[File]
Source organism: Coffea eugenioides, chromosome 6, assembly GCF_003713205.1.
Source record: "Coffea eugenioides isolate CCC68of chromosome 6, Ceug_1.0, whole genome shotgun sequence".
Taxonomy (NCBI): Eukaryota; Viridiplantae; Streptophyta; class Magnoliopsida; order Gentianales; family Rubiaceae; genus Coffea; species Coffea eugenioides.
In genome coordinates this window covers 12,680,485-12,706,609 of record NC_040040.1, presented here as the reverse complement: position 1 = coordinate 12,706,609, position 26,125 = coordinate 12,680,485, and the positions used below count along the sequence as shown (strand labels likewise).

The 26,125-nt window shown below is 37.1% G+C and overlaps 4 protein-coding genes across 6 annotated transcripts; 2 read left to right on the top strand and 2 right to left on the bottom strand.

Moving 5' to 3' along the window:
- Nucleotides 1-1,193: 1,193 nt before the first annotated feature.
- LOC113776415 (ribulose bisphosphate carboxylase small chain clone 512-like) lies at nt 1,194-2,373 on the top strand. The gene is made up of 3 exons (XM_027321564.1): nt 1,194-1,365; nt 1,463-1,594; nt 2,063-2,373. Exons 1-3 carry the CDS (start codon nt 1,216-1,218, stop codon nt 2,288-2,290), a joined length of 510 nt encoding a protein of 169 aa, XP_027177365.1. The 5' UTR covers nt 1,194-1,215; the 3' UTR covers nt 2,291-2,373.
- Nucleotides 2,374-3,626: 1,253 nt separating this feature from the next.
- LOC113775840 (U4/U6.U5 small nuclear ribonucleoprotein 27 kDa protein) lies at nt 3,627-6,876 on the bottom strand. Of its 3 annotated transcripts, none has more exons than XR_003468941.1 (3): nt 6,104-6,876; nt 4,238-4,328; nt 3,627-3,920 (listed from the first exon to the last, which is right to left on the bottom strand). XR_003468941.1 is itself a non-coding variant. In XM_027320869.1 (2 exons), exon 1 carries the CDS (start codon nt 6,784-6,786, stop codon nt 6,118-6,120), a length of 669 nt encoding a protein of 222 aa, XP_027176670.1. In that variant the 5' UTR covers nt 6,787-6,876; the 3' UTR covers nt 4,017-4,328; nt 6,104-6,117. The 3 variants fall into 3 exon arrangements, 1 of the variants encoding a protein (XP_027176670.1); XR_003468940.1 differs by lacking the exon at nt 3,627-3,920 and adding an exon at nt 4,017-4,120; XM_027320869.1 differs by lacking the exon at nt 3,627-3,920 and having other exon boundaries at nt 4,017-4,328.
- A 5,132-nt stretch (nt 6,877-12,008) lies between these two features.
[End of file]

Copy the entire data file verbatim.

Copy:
Source organism: Coffea eugenioides, chromosome 6, assembly GCF_003713205.1.
Source record: "Coffea eugenioides isolate CCC68of chromosome 6, Ceug_1.0, whole genome shotgun sequence".
Taxonomy (NCBI): Eukaryota; Viridiplantae; Streptophyta; class Magnoliopsida; order Gentianales; family Rubiaceae; genus Coffea; species Coffea eugenioides.
In genome coordinates this window covers 12,680,485-12,706,609 of record NC_040040.1, presented here as the reverse complement: position 1 = coordinate 12,706,609, position 26,125 = coordinate 12,680,485, and the positions used below count along the sequence as shown (strand labels likewise).

The 26,125-nt window shown below is 37.1% G+C and overlaps 4 protein-coding genes across 6 annotated transcripts; 2 read left to right on the top strand and 2 right to left on the bottom strand.

Moving 5' to 3' along the window:
- Nucleotides 1-1,193: 1,193 nt before the first annotated feature.
- LOC113776415 (ribulose bisphosphate carboxylase small chain clone 512-like) lies at nt 1,194-2,373 on the top strand. The gene is made up of 3 exons (XM_027321564.1): nt 1,194-1,365; nt 1,463-1,594; nt 2,063-2,373. Exons 1-3 carry the CDS (start codon nt 1,216-1,218, stop codon nt 2,288-2,290), a joined length of 510 nt encoding a protein of 169 aa, XP_027177365.1. The 5' UTR covers nt 1,194-1,215; the 3' UTR covers nt 2,291-2,373.
- Nucleotides 2,374-3,626: 1,253 nt separating this feature from the next.
- LOC113775840 (U4/U6.U5 small nuclear ribonucleoprotein 27 kDa protein) lies at nt 3,627-6,876 on the bottom strand. Of its 3 annotated transcripts, none has more exons than XR_003468941.1 (3): nt 6,104-6,876; nt 4,238-4,328; nt 3,627-3,920 (listed from the first exon to the last, which is right to left on the bottom strand). XR_003468941.1 is itself a non-coding variant. In XM_027320869.1 (2 exons), exon 1 carries the CDS (start codon nt 6,784-6,786, stop codon nt 6,118-6,120), a length of 669 nt encoding a protein of 222 aa, XP_027176670.1. In that variant the 5' UTR covers nt 6,787-6,876; the 3' UTR covers nt 4,017-4,328; nt 6,104-6,117. The 3 variants fall into 3 exon arrangements, 1 of the variants encoding a protein (XP_027176670.1); XR_003468940.1 differs by lacking the exon at nt 3,627-3,920 and adding an exon at nt 4,017-4,120; XM_027320869.1 differs by lacking the exon at nt 3,627-3,920 and having other exon boundaries at nt 4,017-4,328.
- A 5,132-nt stretch (nt 6,877-12,008) lies between these two features.